Even though white and whole wheat are often thought to be different from one another, a correct dietary regime must consider both types of flour and the bran as well.
An intolerance to wheat flour, white or whole as it may be, it’s not the same thing as celiac disease, or gluten allergy. Aside from gluten, wheat flour contains numerous other protein antigens. In fact, recent studies have shown that it also contains some carbohydrate antigens.
For this reason it’s possible to eat some products that are specifically formulated for celiac sufferers as long as they contain alternative flours and not wheat flour from which the gluten has been removed (deglutinated).
One must examine the ingredients labels very carefully because these products are often obtained from hydrogenated vegetable fats and contain various preservatives and coloring agents.
In addition, the fact remains that the leavening process is very difficult without gluten and therefore the quantity of leavening substances in these products is extremely great: at least twice as much as in normal baked goods. This leads to a massive consumption of yeasts that could possibly create intolerance to these types of foods.
In light of this, we suggest that you take great care and select homemade products or those which don’t always contain yeast, such as puffed cakes or extruded slices whenever possible.
List of foods containing wheat, to avoid on a rotational basis according to the instructions given:
- Bread and baked goods: white and whole wheat bread, bread sticks, melba toast, cookies, sweets, cakes, croissants, pastries, pizza, tartlets. Bread made with other cereals, such as oats, corn or soy, are almost always mixed: a certain amount of wheat flour is generally added to make them soft. You must always be sure of what they’re really made of and, if in doubt, abstain from them. Even breads or baked products containing spelt, rye and kamut should be restricted because, even though they are genetically different, these cereals are so similar to wheat that they could interfere with the interruption of reactivity (and the symptoms).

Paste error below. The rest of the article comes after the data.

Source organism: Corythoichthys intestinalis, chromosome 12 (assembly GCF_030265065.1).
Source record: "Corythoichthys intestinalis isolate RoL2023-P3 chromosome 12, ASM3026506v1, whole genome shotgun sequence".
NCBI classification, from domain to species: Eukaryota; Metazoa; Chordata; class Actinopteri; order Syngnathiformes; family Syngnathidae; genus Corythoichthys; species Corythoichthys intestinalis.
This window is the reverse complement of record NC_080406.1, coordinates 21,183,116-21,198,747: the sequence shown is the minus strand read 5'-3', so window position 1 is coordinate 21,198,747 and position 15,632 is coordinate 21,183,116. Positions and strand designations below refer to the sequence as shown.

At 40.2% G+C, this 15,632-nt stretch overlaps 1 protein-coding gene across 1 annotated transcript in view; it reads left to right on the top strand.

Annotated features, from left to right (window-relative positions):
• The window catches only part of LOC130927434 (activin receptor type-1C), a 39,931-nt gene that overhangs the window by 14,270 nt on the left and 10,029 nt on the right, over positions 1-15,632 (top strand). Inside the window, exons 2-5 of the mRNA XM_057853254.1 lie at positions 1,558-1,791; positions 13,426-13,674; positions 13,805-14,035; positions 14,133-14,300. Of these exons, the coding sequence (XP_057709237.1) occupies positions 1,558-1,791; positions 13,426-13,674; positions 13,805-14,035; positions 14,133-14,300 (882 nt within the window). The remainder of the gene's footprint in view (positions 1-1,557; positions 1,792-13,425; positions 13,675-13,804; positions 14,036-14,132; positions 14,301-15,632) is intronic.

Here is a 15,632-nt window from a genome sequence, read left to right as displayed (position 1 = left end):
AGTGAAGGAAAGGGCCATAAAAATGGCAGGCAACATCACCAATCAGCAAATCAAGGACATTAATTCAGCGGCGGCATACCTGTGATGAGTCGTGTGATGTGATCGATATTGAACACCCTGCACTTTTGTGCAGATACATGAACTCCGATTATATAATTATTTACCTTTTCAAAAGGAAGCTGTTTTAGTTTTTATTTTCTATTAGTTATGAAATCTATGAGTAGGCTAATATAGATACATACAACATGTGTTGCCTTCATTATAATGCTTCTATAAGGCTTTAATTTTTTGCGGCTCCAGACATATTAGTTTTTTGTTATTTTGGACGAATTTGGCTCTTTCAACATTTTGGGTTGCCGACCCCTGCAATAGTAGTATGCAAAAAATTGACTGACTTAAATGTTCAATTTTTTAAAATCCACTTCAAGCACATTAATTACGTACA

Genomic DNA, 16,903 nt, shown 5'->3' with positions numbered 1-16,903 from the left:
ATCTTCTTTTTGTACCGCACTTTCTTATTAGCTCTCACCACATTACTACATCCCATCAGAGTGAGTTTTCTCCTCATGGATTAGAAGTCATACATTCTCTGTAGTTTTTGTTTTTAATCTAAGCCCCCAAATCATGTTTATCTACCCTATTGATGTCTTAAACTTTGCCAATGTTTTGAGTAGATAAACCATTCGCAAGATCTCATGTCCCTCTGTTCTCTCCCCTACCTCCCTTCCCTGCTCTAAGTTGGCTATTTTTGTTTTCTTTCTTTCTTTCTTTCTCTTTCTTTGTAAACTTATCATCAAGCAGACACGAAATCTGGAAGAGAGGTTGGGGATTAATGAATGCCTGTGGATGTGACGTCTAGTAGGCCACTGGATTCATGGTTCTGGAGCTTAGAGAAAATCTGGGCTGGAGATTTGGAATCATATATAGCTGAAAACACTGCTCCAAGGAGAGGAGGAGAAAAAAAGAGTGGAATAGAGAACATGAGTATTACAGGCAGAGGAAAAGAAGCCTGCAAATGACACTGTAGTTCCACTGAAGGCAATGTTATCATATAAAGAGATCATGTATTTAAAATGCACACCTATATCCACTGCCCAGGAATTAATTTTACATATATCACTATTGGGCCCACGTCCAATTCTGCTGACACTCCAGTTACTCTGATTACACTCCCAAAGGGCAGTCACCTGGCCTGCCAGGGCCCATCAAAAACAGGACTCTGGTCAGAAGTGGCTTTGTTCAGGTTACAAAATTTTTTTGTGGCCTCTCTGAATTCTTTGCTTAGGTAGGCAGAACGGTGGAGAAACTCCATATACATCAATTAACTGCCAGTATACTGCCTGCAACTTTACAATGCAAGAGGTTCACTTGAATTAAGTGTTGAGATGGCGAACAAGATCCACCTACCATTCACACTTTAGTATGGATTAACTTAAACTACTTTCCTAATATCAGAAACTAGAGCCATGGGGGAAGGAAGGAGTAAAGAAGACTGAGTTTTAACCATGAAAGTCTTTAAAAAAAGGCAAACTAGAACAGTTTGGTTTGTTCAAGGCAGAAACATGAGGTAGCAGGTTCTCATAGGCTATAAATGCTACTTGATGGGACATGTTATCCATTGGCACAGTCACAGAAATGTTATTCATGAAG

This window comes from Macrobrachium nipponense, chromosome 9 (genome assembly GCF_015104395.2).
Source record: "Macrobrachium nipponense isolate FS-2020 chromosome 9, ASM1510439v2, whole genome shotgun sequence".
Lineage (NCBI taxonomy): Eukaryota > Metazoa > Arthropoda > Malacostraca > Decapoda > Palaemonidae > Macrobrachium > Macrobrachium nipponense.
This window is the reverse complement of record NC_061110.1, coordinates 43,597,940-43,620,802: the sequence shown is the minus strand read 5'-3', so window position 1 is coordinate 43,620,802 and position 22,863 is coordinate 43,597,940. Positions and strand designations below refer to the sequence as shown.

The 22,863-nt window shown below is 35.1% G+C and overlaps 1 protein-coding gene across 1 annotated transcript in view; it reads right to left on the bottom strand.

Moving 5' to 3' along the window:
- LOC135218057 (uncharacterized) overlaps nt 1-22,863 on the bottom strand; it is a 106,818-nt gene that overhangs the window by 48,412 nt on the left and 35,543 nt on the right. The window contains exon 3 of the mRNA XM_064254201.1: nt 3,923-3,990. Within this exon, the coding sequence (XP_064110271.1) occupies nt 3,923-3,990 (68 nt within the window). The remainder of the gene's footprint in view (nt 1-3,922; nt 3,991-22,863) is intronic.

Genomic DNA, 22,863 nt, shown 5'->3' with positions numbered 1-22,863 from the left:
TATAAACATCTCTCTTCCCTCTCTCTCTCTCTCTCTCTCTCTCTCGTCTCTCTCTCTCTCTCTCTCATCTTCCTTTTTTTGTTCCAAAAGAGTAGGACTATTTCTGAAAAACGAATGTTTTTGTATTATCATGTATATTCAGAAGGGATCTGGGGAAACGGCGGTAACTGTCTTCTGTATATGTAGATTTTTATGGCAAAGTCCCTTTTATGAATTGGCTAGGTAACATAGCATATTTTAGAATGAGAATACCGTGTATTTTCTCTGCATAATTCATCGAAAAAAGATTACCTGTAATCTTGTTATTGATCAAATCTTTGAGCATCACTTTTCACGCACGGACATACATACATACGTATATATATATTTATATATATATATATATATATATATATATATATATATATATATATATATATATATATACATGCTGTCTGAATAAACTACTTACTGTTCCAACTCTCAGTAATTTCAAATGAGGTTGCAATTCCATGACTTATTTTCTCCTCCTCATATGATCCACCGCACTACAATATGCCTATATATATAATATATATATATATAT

- Pasta: every type of pasta (including whole wheat and egg) whether homemade or industrially produced. Even in this case pasta made with spelt or kamut must be restricted.
- Bran and mixed whole wheat preparations: where multi-cereal products are concerned, for example breakfast flakes and some snacks (even diet foods or supplements), you must be sure of their exact composition.
- Assorted natural and macrobiotic products: semola, semolina, bulgur, cous cous are all wheat in various forms. Kokkoh flour, “Yannoh” cereal coffee substitute and seitan contain wheat as well.
- Breading: whether in the form of bread crumbs or flour.
- Creams and industrially prepared sauces: for example soy sauce and some types of mayonnaise, béchamel, desserts, puddings, gelatins; wheat flour can sometimes be found in industrially prepared ice creams as a “thickener”.
- Beer, whiskey and some kinds of malt: during the first stage of the diet, all types of beer are to be avoided because contamination with wheat may occur during the production process. The same is true for whiskey: while wheat is obviously present in scotch, it may possibly be present in “single-malts” as well.
- Cheese rinds or sot cheese coatings: such as Brie, Chamois, Camembert, etc.
- Industrially prepared products containing semola wheat.
- Products which contain substances described as “vegetable or cellulose thickeners”.
Weekly abstinence even for those who are not intolerant
Even if a specific reactivity has not been found, since wheat is one of the most common components in our daily diet, it’s a good idea to consider taking one day per week of abstinence in order to free the body of any possible overload. Due to the fact that the foods in our diet which contain wheat often contain yeast and salt as well, it might be sensible to take advantage of the wheat abstinence day to avoid the foods listed in the Salt and Yeast profiles, too.